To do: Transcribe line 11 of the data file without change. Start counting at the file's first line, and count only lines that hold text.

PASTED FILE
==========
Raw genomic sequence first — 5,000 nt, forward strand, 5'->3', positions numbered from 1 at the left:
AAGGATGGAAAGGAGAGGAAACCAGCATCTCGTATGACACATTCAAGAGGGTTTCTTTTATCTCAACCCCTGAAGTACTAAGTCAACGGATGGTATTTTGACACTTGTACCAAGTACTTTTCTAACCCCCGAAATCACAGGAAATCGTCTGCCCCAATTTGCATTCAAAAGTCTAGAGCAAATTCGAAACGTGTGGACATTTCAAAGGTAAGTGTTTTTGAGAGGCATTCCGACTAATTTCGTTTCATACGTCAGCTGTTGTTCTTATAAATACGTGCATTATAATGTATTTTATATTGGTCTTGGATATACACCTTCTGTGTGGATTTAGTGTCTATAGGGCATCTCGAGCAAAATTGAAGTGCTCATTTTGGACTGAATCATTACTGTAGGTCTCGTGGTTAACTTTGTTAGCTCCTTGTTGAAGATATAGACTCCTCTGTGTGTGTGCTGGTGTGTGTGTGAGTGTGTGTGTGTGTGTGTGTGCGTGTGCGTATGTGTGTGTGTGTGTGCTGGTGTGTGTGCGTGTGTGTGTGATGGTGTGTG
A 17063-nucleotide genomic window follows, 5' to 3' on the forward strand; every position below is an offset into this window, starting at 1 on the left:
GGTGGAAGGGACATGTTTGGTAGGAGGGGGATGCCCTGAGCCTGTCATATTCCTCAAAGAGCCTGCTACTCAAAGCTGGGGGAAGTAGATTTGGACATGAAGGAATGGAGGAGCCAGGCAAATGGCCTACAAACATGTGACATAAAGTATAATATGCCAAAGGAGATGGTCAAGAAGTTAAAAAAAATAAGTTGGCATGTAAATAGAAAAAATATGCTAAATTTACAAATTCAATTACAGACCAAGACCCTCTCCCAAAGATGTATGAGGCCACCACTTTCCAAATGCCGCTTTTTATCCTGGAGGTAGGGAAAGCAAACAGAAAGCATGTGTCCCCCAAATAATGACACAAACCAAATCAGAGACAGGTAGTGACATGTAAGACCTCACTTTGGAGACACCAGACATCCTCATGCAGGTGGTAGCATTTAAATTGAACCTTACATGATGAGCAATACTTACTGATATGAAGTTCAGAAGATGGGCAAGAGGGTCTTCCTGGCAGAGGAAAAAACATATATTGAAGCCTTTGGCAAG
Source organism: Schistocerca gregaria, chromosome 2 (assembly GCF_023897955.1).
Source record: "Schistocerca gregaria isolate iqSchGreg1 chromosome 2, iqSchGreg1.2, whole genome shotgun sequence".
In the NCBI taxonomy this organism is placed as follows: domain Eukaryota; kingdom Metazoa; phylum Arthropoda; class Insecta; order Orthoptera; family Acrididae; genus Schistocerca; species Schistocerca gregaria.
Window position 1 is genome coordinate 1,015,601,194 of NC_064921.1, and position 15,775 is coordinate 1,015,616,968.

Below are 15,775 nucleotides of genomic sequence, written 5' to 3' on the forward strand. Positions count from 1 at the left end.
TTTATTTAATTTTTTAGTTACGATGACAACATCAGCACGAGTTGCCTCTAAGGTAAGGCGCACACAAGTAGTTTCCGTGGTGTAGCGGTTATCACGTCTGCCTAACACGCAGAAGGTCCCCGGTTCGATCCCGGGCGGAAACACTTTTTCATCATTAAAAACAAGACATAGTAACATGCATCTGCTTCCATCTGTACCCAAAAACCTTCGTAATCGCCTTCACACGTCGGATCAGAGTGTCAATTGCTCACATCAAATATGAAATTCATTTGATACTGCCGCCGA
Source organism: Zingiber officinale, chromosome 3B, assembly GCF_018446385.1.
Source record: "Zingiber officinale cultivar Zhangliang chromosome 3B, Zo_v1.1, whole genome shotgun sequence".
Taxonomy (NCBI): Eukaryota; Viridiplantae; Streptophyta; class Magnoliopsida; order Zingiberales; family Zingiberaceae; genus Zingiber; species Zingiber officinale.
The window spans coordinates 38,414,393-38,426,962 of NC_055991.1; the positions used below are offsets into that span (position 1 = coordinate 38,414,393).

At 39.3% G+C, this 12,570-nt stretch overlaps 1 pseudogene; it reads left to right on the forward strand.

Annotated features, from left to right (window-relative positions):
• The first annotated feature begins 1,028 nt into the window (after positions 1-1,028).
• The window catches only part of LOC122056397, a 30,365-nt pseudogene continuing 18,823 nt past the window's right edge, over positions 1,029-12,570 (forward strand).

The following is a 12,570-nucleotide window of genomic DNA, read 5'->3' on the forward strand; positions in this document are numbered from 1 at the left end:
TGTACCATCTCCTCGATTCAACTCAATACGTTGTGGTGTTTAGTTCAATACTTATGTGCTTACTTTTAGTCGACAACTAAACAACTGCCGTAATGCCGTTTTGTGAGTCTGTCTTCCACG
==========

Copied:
Source organism: Zingiber officinale, chromosome 3B, assembly GCF_018446385.1.